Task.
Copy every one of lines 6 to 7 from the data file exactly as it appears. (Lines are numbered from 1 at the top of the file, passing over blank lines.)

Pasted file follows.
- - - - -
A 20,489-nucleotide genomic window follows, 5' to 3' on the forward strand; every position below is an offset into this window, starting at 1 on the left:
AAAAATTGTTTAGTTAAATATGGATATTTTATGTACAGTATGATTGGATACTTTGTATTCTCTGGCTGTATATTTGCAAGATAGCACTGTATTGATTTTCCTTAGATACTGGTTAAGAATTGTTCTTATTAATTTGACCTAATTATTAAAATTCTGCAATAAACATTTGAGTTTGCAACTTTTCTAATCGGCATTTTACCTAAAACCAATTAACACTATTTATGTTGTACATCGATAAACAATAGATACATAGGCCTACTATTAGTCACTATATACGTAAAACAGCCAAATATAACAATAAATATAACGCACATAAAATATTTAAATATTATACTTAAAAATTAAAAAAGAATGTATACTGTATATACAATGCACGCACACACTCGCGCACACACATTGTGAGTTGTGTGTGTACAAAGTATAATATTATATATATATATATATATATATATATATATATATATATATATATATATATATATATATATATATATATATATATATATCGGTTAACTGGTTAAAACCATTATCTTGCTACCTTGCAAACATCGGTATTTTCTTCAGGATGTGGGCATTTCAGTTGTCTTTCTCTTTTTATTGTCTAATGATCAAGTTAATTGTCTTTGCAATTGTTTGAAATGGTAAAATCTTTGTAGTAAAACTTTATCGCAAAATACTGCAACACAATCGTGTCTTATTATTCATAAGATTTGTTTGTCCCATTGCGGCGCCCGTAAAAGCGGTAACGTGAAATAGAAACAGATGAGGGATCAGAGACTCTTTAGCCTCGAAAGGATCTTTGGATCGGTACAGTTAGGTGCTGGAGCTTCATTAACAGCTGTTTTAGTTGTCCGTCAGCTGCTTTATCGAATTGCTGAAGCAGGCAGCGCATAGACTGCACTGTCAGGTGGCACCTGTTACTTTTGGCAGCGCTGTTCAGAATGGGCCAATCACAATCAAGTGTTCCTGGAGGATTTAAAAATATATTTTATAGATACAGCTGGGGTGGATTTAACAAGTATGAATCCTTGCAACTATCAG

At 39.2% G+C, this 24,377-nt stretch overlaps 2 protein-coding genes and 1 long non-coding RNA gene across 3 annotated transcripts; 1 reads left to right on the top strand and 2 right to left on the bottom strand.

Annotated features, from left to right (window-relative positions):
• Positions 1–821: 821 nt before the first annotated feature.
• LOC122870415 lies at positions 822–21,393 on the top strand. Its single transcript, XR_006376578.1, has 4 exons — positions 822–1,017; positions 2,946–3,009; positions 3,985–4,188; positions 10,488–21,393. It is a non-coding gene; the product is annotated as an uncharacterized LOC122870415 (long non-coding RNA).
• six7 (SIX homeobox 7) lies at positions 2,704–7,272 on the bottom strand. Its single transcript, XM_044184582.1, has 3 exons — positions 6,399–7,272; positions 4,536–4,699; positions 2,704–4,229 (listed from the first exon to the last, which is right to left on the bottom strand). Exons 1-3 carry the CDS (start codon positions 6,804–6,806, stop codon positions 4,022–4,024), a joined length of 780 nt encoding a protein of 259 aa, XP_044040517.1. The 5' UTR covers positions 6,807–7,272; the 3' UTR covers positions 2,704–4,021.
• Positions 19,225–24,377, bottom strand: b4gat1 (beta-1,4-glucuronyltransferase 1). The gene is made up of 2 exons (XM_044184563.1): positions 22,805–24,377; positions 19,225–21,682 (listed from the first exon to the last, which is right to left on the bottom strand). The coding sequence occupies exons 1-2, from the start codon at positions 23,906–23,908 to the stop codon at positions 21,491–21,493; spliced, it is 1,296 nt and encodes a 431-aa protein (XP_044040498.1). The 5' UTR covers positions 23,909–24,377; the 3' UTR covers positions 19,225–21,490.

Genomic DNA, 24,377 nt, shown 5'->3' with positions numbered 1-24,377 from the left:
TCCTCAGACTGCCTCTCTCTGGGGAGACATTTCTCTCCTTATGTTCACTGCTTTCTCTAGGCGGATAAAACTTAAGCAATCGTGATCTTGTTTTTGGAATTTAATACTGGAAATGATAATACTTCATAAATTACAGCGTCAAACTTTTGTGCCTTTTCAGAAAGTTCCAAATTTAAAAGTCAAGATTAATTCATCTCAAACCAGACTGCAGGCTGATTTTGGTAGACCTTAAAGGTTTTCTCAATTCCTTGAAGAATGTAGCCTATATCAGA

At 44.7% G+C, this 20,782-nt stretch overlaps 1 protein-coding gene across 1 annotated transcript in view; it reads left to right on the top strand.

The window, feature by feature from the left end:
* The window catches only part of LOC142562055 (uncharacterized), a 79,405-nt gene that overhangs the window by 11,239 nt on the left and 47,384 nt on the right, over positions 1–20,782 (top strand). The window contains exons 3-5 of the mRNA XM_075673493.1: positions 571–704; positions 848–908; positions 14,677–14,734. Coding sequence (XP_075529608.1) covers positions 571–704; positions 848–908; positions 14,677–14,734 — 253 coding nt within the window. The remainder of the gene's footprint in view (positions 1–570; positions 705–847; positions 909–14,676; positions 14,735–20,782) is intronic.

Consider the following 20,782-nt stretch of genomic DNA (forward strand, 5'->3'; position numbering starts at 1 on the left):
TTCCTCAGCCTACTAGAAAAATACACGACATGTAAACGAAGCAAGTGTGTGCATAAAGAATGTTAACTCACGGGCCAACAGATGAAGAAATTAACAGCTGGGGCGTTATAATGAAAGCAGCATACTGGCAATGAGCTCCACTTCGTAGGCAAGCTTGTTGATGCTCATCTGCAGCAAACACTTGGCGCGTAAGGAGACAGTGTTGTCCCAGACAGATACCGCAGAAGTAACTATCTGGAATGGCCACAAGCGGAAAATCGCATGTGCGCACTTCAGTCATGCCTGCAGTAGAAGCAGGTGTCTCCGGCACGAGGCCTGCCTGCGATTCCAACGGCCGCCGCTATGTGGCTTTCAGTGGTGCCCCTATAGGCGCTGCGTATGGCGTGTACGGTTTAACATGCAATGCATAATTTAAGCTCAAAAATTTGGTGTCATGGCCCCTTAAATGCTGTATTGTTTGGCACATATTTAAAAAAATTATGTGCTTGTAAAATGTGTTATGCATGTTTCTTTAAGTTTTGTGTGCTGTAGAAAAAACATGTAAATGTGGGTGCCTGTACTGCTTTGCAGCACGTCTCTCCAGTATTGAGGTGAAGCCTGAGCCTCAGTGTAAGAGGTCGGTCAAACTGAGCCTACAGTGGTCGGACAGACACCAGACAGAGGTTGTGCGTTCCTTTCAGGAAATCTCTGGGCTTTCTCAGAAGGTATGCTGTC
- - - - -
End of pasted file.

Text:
• LOC122870415 lies at positions 822–21,393 on the top strand. Its single transcript, XR_006376578.1, has 4 exons — positions 822–1,017; positions 2,946–3,009; positions 3,985–4,188; positions 10,488–21,393. It is a non-coding gene; the product is annotated as an uncharacterized LOC122870415 (long non-coding RNA).
• six7 (SIX homeobox 7) lies at positions 2,704–7,272 on the bottom strand. Its single transcript, XM_044184582.1, has 3 exons — positions 6,399–7,272; positions 4,536–4,699; positions 2,704–4,229 (listed from the first exon to the last, which is right to left on the bottom strand). Exons 1-3 carry the CDS (start codon positions 6,804–6,806, stop codon positions 4,022–4,024), a joined length of 780 nt encoding a protein of 259 aa, XP_044040517.1. The 5' UTR covers positions 6,807–7,272; the 3' UTR covers positions 2,704–4,021.